an intimate knowledge of the legislature, where she had previously
worked full-time for the Florida speaker of the House of
“I would equate the advent of Jennifer to the invention of
the wheel,” Johnson says without a trace of irony. “It
was that radical of a change. All of a sudden, those of us who were
so proud of what we had achieved realized that we hadn’t
“We didn’t know anybody legislatively, didn’t
know the process or how to get in touch with lawmakers, how to talk
to them, or how to work with them,” he adds, citing the
handful of volunteers — builders and service technicians
— who assumed most pre-Hatfield advocacy efforts. “She
brought all of that to us. All of a sudden we went from riding a
bicycle to driving a sports car, politically.”
Another defining moment, this time in the Northeast, came in 2002
during one of the worst regional droughts in decades. Local water
agencies had proposed restrictions on water usage — no
filling of new pools, no topping off existing ones — that
many believe would have decimated the industry.
Officials with the Northeast Spa and Pool Association marshaled a
coalition that included members of the swimming pool, landscaping
and even golf course industries. The funds they raised were used to
hire lobbyists, who attacked the regulations on both the county and
state levels, and managed to win relief for all affected
“When an issue came up, like the drought, members and
non-members pulled together because they saw a threat to their
ability to do business,” says Lawrence Caniglia, executive director of
Hamilton, N.J.- based NESPA. “It’s the perfect reason
why you need strong industry associations — something strong
enough to respond to those types of threats that come down the
That same year, the tragic drowning of seven-year-old Virginia
Graeme Baker in a backyard spa sent shock waves across the
industry. Investigators found that Graeme, the granddaughter of
former Secretary of State James Baker III, had been the victim of
suction entrapment — a rare occurrence in which hundreds of
pounds of pressure exerted by a pool or spa’s circulation
system pins a person or object to an underwater drain.
Almost immediately, the writing was on the wall.
“Ultimately it was highly visible, tragic incidents such as
this one that brought us the federal law,” says Carvin
DiGiovanni, senior director, technical and standards for APSP. “We knew it was
What’s more, the sponsor of what would become the Virginia Graeme Baker Pool and Spa Safety Act
was none other than now-Congresswoman Debbie Wasserman
The first-ever federal legislation
pertaining to pools and spas was signed into law on Dec. 19, 2007,
and took effect one year later.
Though its intent is widely lauded, the law’s subsequent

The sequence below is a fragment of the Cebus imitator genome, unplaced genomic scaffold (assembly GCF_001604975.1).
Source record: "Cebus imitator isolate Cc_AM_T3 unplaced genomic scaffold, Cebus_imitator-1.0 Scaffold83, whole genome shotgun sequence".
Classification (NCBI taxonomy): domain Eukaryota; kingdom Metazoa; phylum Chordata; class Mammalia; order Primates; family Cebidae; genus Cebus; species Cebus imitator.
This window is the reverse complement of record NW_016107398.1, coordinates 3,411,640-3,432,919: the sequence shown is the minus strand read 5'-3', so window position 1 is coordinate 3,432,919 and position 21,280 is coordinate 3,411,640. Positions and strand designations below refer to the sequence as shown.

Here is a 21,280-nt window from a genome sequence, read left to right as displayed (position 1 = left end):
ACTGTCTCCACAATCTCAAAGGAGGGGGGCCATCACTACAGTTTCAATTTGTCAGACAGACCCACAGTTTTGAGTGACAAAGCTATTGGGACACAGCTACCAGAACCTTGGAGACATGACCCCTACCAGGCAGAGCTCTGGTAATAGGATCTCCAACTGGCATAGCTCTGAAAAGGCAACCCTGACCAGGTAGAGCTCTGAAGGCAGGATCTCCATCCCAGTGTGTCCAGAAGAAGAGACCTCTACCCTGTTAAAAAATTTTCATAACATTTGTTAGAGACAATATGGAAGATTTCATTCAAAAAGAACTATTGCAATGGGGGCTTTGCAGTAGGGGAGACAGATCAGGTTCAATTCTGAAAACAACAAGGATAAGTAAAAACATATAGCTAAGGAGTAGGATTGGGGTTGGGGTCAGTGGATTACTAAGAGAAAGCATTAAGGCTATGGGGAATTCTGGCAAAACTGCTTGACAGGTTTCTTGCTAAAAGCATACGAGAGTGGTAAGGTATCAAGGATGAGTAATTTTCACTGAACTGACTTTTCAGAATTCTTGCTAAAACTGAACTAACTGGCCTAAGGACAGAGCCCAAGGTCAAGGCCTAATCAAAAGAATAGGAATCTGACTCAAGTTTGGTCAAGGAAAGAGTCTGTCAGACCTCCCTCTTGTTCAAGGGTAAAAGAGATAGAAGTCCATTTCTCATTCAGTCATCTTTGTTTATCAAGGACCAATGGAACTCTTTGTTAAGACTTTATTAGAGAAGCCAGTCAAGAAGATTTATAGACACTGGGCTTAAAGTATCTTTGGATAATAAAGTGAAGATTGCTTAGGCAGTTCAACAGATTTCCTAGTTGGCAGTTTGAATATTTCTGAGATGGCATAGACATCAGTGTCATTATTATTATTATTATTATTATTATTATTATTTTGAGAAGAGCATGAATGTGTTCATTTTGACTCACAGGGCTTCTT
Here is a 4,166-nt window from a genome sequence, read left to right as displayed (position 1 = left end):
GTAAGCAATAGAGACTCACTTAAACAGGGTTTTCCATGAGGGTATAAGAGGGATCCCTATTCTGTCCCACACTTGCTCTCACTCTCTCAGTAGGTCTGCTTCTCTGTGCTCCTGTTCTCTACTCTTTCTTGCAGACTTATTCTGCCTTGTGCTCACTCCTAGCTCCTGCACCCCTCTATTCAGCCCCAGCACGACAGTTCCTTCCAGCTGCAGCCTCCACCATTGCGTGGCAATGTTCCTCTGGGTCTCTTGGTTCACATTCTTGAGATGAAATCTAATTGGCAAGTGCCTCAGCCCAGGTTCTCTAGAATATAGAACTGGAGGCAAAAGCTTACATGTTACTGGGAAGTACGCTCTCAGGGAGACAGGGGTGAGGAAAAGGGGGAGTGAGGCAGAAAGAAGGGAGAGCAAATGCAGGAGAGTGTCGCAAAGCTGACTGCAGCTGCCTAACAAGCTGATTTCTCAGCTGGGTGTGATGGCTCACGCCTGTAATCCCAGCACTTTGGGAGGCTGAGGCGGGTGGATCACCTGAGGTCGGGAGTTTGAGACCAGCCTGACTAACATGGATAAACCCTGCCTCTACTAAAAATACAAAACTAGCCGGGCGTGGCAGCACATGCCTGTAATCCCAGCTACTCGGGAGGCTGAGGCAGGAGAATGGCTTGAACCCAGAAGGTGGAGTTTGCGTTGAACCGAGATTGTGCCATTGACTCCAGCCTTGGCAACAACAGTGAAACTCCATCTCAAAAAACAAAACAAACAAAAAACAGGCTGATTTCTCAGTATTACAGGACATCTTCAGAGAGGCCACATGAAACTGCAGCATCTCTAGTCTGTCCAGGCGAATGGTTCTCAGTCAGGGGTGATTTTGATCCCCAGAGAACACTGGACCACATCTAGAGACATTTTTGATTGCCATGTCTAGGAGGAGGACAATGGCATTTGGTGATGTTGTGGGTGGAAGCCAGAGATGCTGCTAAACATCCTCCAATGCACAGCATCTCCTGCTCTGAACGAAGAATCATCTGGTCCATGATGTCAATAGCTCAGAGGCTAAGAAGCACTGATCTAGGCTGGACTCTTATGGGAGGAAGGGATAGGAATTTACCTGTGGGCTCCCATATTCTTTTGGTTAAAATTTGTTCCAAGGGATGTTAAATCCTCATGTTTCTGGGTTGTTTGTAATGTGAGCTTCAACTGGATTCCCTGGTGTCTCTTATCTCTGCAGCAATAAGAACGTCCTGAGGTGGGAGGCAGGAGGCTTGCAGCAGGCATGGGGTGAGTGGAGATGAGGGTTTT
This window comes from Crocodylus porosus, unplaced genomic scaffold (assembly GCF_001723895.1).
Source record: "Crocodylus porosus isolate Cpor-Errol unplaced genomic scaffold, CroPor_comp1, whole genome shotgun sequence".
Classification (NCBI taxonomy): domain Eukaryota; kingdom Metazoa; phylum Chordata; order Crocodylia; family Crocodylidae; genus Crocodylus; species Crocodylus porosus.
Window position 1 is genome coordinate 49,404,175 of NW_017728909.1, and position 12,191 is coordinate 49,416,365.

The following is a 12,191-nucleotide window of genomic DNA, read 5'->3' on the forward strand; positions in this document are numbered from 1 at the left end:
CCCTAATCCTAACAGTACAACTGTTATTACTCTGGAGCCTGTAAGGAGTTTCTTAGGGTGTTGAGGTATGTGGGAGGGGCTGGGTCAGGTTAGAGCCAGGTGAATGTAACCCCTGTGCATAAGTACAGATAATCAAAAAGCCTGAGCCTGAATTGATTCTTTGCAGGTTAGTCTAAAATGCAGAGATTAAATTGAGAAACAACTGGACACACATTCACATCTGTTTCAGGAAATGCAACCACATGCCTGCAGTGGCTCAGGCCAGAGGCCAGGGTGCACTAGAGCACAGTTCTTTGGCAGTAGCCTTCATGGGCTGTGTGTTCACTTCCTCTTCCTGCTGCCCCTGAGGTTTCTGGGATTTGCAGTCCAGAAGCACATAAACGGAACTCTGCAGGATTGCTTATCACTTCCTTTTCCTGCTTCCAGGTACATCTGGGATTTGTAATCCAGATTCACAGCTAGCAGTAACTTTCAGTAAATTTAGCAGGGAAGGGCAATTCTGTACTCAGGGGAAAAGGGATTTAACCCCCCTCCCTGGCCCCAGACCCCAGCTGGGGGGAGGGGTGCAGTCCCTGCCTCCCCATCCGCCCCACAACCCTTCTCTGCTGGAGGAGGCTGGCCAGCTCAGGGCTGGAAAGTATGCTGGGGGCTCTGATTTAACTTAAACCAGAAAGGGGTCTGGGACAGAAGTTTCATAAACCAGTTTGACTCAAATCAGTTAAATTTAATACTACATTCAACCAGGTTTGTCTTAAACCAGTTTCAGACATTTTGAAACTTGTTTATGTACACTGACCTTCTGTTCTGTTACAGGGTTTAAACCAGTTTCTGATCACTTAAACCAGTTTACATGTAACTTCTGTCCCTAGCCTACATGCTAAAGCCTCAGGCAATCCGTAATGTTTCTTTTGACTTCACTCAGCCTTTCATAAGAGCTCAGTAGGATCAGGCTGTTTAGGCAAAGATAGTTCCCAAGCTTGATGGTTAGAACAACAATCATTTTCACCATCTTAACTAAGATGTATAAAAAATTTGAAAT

interpretation and resulting impact on public pools —
including crippling expenses and widespread closures — has
left many questioning its ultimate effectiveness.
For an industry that had previously flown under Washington’s
radar, VGB was the ultimate game-changer.
In the wake of Graeme Baker’s drowning, industry leaders
recognized the need for early involvement. But previous battles in
the Florida legislature quickly derailed hopes for a meaningful
contribution from the industry.
“They didn’t want to hear from us,” Johnson
remembers. “We made phone calls that never got returned. It
was a real struggle to get in there. The truth is, we didn’t
get involved until it was two or three years in already. But it
wasn’t for lack of trying. It was for lack of being listened
to, and it was our own fault.
“We filed a lawsuit [in 2000] to stop Debbie Wasserman
Schultz’s legislation from passing in the state of
Florida,” he adds, “and she saw our industry at large
as being anti-safety.”
In fact, the industry has long been condemned by politicians and
citizens alike for a perceived lack of concern for pool safety. Too
often, it seems, if pool professionals oppose poorly conceived
legislation, it becomes misinterpreted as opposition to any
regulation at all.
For example, in 2006 SPEC helped alter a proposed double barrier
bill, California’s AB 2977. The group lobbied to take
removable mesh fencing off the list of allowable safety devices,
arguing that such barriers were only 4 feet high, whereas state law
called for fencing around pools to be 5 feet.
“That makes it easier for a child to get over,” Burns
said at the time. “We think it is absolutely antithetical to
the whole purpose of the bill.”
Nonetheless, the bill was sponsored by the California Coalition for
Children’s Safety & Health, the Drowning Prevention
Foundation and the California Safe Kids Coalition. Resistance to
its language was not viewed favorably by supporters, regardless of
the rationale, recalls Burns.